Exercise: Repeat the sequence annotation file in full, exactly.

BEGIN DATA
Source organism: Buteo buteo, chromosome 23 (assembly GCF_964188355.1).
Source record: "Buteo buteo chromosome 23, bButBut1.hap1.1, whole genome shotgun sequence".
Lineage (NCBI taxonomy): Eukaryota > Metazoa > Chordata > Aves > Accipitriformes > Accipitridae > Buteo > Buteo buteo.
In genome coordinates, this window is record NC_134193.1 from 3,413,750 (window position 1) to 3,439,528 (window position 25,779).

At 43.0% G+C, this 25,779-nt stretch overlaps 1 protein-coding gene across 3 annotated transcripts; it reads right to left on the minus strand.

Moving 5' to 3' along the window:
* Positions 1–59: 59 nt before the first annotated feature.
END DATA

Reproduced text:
Source organism: Buteo buteo, chromosome 23 (assembly GCF_964188355.1).
Source record: "Buteo buteo chromosome 23, bButBut1.hap1.1, whole genome shotgun sequence".
Lineage (NCBI taxonomy): Eukaryota > Metazoa > Chordata > Aves > Accipitriformes > Accipitridae > Buteo > Buteo buteo.
In genome coordinates, this window is record NC_134193.1 from 3,413,750 (window position 1) to 3,439,528 (window position 25,779).

At 43.0% G+C, this 25,779-nt stretch overlaps 1 protein-coding gene across 3 annotated transcripts; it reads right to left on the minus strand.

Moving 5' to 3' along the window:
* Positions 1–59: 59 nt before the first annotated feature.